However, there is no doubt that sales, which are expressed in units and not in dollars, are down. The Fed succeeds in slowing down the economy. And if, in fact, Chairman Powell is true to his word and the Fed goes ahead and risks a hard landing, then we will have a good, hard landing. (I remain skeptical that the Fed will be so cavalier if stocks continue to fall and stocks start to rise, but I also admit that I thought they would concede in this game of economic chicken before now.)
Take a step back…
Remember that the price level changes and your “2% inflation eyes” will deceive you from time to time. As I have pointed out in other contexts, even though “peak house price inflation” is probably behind us, that does not mean that house prices are due to decline.
Money is worth less now than it was before the crisis because there is so much more of it. Since 2010, M2 has increased by 148%. House prices have only increased by 122%.
The graph below (Source: National Association of Realtors, Federal Reserve; Enduring Investments calculations), indexed to end-2010, does not seem to suggest that house prices are likely to fall in nominal terms – and I measured the rise from the bottom of the post-bubble trough.
The chart is also interesting because it seems to show a nice inflection in house prices around the time we got a nice inflection in money supply growth. What a coincidence, right?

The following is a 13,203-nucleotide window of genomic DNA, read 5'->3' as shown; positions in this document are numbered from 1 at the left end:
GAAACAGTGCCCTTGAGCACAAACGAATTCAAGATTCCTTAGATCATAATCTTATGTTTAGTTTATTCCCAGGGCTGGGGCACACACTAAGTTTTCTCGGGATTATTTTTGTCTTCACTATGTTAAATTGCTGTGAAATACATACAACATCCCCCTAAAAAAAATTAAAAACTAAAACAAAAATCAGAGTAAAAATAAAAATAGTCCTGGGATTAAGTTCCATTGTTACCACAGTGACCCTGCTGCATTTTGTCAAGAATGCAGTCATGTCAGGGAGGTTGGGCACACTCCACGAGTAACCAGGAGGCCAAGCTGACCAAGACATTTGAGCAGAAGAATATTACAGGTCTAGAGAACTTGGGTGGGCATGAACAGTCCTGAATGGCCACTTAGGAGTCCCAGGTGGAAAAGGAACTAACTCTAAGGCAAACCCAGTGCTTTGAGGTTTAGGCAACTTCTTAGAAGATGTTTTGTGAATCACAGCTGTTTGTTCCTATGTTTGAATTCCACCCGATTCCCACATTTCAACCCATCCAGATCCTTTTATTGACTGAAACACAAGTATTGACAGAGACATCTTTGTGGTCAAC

You can repeat this exercise for all kinds of assets and consumer items. What we see in housing is a decline in unit sales, but a continued rise in prices. In the economy, in generalwe’re starting to see a decline in unit sales growth – which is another way of saying real growth – but a continued rise in prices.
When we hear companies on their conference calls talking about the evolution of sales, we hear them talking about two things. Dollar sales growth is the change in unit sales combined with the change in unit price. They are two different dials and they are affected by different things. It is quite consistent, if the overall price level is increasing, to see a decline in unit growth as the unit price continues to rise. GDP is measured in real units.
In a nutshell, this is why we are very likely to get a contraction in the real (ie a recession) while continuing to observe inflation. Good job, Fed. As Geddy Lee once sang, sometimes angels punish us by answering our prayers.
This does not mean that all prices will rise at the same rate, or that Nope prices will retrace part of the post-COVID peak. But it is very important to recognize the difference between changes in relative prices (some increasing faster than headline inflation, and others more slowly) and changes in the absolute level of prices. Different product prices will fluctuate. These are waves. The price level itself is the tide. The tide is rising. Move your castles higher on the sand.
Michael Ashton, sometimes known as The Inflation Guy, is the Managing Director of Enduring Investments, LLC. He is an inflation markets pioneer with a specialty in defending wealth against the onslaught of economic inflation, which he discusses on his Cents and Sensibility podcast.